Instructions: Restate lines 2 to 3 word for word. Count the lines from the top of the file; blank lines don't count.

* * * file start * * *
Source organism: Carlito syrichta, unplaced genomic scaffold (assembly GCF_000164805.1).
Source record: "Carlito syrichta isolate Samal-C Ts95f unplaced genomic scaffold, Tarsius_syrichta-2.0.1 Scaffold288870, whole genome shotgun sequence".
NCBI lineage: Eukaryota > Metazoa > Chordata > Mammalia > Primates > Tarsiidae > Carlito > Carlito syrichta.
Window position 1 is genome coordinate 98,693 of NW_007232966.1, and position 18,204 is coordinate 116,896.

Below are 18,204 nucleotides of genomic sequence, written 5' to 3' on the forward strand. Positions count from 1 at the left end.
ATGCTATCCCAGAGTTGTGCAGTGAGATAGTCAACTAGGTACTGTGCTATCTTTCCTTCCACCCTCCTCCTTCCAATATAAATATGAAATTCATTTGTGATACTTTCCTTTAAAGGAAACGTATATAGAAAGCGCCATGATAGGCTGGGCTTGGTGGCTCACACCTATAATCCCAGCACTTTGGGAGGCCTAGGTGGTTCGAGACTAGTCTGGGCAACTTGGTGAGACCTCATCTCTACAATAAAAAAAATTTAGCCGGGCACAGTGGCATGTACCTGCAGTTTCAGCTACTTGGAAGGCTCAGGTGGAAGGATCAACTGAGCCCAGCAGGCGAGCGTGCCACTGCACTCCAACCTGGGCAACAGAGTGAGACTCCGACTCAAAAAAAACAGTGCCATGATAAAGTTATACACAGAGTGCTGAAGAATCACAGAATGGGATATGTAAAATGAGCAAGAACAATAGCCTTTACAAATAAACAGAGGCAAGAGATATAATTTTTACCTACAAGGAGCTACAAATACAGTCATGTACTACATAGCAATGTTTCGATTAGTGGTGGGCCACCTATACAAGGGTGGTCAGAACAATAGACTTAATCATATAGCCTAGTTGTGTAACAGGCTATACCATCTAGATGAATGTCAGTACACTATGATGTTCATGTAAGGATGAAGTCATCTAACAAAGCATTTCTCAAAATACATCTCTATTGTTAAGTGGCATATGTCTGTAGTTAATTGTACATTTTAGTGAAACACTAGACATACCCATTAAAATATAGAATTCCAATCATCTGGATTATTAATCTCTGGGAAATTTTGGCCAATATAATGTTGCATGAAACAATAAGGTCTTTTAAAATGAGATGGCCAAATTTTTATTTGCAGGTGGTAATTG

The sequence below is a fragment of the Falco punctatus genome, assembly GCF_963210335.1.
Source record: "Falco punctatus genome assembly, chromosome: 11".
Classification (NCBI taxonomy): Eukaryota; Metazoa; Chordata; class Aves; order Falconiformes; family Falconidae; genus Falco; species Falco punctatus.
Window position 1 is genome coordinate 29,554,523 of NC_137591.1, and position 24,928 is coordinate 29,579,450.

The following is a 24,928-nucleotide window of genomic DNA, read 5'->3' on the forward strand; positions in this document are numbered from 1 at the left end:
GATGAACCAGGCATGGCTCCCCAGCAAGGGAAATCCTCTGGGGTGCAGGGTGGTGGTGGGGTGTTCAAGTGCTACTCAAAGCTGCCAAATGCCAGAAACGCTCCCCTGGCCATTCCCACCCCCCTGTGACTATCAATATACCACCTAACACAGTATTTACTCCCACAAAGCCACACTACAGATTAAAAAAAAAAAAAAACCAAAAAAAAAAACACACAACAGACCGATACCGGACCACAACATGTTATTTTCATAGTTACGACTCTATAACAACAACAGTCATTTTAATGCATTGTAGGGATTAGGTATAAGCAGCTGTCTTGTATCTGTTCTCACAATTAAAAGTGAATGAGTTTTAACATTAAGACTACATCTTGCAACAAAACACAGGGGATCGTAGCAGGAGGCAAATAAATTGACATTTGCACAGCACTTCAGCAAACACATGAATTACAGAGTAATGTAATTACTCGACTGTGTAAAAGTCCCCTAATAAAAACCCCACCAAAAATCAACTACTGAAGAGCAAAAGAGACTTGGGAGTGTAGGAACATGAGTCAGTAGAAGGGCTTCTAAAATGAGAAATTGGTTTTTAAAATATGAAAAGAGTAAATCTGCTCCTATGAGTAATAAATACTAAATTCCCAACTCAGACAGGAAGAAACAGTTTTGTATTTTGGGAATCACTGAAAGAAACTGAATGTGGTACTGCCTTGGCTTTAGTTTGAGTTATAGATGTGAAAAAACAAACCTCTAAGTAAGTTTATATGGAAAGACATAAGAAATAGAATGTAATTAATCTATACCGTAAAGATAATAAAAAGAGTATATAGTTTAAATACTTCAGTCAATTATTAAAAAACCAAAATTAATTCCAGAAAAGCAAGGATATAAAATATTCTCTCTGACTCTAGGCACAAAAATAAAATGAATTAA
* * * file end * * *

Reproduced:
Source record: "Carlito syrichta isolate Samal-C Ts95f unplaced genomic scaffold, Tarsius_syrichta-2.0.1 Scaffold288870, whole genome shotgun sequence".
NCBI lineage: Eukaryota > Metazoa > Chordata > Mammalia > Primates > Tarsiidae > Carlito > Carlito syrichta.